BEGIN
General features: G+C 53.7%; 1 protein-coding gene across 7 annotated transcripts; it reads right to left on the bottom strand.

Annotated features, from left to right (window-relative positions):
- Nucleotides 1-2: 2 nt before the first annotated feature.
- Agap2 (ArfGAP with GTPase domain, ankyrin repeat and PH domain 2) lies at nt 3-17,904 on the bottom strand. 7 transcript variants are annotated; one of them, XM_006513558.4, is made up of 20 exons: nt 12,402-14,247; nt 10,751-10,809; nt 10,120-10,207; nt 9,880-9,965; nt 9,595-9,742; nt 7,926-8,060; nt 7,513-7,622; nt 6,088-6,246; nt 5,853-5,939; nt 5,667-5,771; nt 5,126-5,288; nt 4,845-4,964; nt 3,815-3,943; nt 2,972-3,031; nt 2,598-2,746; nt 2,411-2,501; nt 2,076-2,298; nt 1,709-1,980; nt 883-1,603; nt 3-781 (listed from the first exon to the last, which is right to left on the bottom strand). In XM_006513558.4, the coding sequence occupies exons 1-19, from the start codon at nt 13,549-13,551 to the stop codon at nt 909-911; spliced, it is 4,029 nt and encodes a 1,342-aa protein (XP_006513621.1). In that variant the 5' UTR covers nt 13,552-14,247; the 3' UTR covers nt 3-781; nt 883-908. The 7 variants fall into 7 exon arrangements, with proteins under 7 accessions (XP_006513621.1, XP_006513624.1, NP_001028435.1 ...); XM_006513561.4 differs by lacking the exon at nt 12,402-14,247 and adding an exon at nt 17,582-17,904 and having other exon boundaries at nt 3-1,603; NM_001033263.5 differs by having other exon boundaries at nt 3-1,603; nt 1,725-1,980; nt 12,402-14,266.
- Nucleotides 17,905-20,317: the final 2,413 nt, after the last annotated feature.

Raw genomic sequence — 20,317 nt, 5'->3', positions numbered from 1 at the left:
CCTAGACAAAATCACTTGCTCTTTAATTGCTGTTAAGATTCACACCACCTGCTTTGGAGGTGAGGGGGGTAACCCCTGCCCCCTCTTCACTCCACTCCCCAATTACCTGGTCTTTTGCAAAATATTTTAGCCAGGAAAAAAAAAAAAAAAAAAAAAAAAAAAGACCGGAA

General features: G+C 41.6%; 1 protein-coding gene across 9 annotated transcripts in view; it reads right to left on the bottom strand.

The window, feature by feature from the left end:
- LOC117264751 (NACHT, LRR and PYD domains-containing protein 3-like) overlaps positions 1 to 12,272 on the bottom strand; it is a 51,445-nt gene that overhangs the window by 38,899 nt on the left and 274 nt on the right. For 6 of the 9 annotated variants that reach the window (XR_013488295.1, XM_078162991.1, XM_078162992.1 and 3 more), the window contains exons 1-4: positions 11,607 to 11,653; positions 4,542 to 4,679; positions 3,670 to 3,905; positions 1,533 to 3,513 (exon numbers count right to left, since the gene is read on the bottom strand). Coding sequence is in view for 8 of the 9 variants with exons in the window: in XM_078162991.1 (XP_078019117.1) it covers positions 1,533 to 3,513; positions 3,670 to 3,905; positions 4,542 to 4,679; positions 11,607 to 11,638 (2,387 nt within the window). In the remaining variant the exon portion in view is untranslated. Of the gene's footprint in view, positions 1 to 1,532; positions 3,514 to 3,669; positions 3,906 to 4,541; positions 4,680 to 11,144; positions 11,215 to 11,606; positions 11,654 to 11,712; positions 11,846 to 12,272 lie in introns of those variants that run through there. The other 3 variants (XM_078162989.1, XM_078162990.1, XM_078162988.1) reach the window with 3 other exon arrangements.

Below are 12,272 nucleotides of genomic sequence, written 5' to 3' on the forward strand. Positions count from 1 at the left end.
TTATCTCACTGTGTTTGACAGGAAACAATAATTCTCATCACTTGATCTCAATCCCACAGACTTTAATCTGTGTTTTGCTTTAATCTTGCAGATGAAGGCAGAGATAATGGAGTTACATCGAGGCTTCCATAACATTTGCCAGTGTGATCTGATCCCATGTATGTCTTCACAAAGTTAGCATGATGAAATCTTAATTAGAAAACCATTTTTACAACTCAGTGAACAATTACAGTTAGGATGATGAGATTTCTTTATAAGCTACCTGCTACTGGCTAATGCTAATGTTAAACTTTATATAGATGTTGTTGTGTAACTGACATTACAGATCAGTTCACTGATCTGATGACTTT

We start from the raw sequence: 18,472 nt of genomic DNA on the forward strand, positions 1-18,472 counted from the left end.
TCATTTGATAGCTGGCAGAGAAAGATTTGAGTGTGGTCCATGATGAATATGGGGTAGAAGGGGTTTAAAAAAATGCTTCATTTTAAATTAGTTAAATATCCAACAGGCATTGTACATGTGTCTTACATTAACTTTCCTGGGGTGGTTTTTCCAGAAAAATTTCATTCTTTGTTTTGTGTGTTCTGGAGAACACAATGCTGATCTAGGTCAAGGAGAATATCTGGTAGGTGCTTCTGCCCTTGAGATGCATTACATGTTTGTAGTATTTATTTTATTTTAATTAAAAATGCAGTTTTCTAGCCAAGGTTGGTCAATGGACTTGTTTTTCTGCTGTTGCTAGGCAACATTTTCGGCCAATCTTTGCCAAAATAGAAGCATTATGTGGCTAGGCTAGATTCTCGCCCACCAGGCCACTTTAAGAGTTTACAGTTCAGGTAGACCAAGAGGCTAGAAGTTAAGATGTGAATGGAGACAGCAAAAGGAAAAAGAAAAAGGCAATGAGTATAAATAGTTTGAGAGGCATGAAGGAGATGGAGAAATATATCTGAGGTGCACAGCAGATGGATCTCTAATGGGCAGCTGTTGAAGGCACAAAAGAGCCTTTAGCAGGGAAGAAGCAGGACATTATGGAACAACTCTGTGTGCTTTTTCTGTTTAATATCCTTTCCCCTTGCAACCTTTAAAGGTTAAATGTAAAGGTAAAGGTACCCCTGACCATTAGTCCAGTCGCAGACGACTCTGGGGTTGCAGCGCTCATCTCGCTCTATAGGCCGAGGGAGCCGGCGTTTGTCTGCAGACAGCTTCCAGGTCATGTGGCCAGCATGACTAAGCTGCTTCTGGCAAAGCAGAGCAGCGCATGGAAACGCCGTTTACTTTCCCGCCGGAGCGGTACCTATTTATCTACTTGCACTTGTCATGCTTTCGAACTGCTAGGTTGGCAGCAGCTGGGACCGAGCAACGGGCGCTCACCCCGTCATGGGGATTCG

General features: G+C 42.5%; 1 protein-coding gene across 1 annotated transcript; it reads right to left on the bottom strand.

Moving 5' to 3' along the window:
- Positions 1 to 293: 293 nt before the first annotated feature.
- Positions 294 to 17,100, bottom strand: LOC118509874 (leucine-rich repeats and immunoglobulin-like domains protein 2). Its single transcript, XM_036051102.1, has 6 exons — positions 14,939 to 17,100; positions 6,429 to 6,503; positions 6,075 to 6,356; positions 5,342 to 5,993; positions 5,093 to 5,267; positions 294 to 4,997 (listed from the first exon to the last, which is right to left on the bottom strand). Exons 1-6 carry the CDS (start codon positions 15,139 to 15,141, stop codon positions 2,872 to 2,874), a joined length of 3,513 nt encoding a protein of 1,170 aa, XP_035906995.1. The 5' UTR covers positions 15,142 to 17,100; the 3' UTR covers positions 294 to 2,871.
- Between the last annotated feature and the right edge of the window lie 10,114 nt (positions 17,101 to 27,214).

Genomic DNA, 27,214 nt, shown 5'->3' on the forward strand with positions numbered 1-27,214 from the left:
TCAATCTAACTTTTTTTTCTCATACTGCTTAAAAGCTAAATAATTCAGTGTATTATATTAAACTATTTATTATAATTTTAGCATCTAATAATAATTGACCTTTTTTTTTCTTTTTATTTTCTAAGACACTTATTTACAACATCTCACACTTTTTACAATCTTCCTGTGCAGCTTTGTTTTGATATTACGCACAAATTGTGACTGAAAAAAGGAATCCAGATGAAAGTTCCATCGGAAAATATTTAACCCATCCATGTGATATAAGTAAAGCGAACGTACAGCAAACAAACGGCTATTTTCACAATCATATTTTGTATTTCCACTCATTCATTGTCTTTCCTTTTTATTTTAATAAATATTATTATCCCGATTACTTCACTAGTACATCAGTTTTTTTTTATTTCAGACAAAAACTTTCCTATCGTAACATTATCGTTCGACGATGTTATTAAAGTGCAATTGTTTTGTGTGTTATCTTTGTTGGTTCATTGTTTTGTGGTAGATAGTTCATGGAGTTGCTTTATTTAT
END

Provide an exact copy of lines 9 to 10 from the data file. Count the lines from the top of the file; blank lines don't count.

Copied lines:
The window, feature by feature from the left end:
- LOC117264751 (NACHT, LRR and PYD domains-containing protein 3-like) overlaps positions 1 to 12,272 on the bottom strand; it is a 51,445-nt gene that overhangs the window by 38,899 nt on the left and 274 nt on the right. For 6 of the 9 annotated variants that reach the window (XR_013488295.1, XM_078162991.1, XM_078162992.1 and 3 more), the window contains exons 1-4: positions 11,607 to 11,653; positions 4,542 to 4,679; positions 3,670 to 3,905; positions 1,533 to 3,513 (exon numbers count right to left, since the gene is read on the bottom strand). Coding sequence is in view for 8 of the 9 variants with exons in the window: in XM_078162991.1 (XP_078019117.1) it covers positions 1,533 to 3,513; positions 3,670 to 3,905; positions 4,542 to 4,679; positions 11,607 to 11,638 (2,387 nt within the window). In the remaining variant the exon portion in view is untranslated. Of the gene's footprint in view, positions 1 to 1,532; positions 3,514 to 3,669; positions 3,906 to 4,541; positions 4,680 to 11,144; positions 11,215 to 11,606; positions 11,654 to 11,712; positions 11,846 to 12,272 lie in introns of those variants that run through there. The other 3 variants (XM_078162989.1, XM_078162990.1, XM_078162988.1) reach the window with 3 other exon arrangements.